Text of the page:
According to more recent YouGov survey, 80% of the country backs the government’s proposed cap on immigration – with 69% wanting a push for zero net immigration. This general attitude, however appalling, is understandable. Years of immigration waves, high unemployment and recession have aggravated an ever-present sense of xenophobia beyond mere frustration, and members of the UK’s working class may now have reason to doubt their job security when Britain is forced to open its borders to Romanians. Yet under no circumstances should this worry be allowed to eclipse the UK’s commitment to human rights.

Above all else, evidence suggests that Britain’s distrust of foreigners stems from irrational anxieties over globalisation and cultural change. In fact, many governments across the world are experiencing this same ‘dilemma’ – that is to say, a panic over the fact that their ‘national language’ is no longer everyone’s first language, or that snow-white is no longer the most common skin colour. People who identify with these fears need to grow up and let go of the past.

Times change, and the racial make-up of a nation is bound to change with them. The UK’s unemployment rate has spiked at some of the nation’s lowest periods of immigration. There have been no credible economic arguments with regards to the benefits of closing Britain’s borders, save for a potential spike in unemployment – which is an age-old issue that transcends the immigration debate, and should consequently never be pegged as an excuse for oppression.

If UK nationals truly believe that an influx of Romanians will get them fired from their job, they should push Westminster to instigate community-wide programmes that make local people more employable – not encourage their government to make ridiculous laws that keep immigrants out. After all, everyone deserves an equal chance to pursue a better life, and what sort of sick son of a bitch wouldn’t encourage a law-abiding family of Roma gypsies to try their luck in the UK rather than be kicked into a barbed-wire ghetto and sterilised by their own government?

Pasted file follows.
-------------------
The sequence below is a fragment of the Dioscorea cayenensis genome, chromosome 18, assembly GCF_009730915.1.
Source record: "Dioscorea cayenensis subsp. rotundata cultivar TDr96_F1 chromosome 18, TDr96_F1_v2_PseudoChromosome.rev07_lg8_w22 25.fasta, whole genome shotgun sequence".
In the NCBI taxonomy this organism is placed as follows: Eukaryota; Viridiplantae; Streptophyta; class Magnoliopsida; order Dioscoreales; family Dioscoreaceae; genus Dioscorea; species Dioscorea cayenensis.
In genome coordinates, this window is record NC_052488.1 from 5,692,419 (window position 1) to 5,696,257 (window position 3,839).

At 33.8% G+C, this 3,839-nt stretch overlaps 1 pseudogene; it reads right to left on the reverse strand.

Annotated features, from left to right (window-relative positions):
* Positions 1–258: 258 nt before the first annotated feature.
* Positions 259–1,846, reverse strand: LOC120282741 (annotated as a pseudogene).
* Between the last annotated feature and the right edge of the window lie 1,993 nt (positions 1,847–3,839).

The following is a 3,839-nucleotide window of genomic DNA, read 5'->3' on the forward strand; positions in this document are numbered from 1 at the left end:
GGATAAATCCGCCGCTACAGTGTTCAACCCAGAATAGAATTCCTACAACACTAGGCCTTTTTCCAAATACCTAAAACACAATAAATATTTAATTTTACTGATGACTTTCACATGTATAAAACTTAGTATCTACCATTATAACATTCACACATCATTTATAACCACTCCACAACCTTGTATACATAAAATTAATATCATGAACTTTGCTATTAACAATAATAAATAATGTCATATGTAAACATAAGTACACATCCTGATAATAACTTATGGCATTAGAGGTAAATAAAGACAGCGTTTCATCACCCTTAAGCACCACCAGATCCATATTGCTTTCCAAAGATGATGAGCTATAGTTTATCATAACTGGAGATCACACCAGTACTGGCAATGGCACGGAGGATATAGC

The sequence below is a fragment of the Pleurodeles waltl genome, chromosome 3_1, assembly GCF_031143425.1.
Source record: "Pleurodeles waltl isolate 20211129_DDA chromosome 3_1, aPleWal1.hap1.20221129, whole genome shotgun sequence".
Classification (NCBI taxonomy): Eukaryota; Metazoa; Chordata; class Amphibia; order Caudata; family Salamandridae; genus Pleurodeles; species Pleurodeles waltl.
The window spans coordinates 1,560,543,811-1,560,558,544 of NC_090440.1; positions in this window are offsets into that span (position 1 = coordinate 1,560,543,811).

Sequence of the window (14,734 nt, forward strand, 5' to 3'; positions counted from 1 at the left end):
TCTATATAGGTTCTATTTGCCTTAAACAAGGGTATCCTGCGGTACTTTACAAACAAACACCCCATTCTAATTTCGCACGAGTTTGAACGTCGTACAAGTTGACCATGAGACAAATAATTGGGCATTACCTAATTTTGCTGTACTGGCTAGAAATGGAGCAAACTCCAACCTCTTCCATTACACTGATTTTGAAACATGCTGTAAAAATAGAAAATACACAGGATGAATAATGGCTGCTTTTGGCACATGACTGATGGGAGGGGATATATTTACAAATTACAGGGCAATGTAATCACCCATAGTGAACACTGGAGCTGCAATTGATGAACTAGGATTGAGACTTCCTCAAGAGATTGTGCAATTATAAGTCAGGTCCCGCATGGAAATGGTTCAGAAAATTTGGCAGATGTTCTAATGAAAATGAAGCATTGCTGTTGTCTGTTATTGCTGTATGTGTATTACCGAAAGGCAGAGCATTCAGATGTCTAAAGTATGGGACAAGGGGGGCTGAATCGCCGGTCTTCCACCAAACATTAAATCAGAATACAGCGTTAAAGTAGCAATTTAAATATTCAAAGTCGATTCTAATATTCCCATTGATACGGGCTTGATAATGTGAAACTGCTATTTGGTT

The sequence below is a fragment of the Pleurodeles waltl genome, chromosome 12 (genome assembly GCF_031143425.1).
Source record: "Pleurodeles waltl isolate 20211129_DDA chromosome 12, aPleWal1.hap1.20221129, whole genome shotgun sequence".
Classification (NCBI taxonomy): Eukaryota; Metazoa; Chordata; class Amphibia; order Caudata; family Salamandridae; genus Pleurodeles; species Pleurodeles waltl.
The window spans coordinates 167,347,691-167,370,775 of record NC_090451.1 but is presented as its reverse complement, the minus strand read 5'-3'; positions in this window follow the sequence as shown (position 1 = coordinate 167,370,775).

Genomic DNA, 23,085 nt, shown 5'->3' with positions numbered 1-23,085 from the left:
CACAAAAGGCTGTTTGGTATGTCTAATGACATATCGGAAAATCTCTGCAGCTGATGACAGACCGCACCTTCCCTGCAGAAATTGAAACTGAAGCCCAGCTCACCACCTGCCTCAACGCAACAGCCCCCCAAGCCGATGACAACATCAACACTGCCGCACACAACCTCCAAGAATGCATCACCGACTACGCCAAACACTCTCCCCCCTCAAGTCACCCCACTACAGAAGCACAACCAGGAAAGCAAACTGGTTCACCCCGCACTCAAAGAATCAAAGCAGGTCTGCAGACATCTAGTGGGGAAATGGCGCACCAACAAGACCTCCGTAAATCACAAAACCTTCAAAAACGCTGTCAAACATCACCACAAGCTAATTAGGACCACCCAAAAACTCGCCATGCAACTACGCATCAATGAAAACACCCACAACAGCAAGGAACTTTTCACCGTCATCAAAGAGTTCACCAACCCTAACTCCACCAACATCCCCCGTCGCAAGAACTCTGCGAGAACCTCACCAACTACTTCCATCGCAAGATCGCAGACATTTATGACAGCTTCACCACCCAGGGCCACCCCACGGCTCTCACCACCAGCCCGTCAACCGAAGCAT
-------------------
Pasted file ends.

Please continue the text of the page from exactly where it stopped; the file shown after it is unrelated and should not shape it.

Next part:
In truth, many Roma gypsies probably won’t even consider moving to Britain – after all, the cautionary tale of Dale Farm is anything but rare. Moreover, national polls amongst Romanians indicate that the majority of typical Romanian citizens want nothing to do with the UK, either. If anything, the Tories’ fear that London’s most-spoken language will soon be Romanian should be pegged as mere scare-mongering. That said, this episode has served to highlight a growing xenophobic attitude in Britain that has absolutely no place in a globalised community, and can no longer be ignored. Westminster owes it to the world to remind its people that, unless they’ve experienced state-sponsored barbarism at its absolute worst, they have absolutely no right to tell a minority group they don’t deserve a fresh start.

Yes, the UK should brace itself for a fresh crop of foreign nationals in 2014 who are hoping to make their lives better in Britain. Some will find success, and more still will end up leaving – but all deserve an equal opportunity to pursue happiness. Complaining won’t stop them from coming, and complaining probably won’t make them leave, either. Consequently, perhaps it’s time for us to stop worrying about how to scare immigrants away, and instead spend our time and resources strengthening British infrastructure in order to prepare for the inevitable.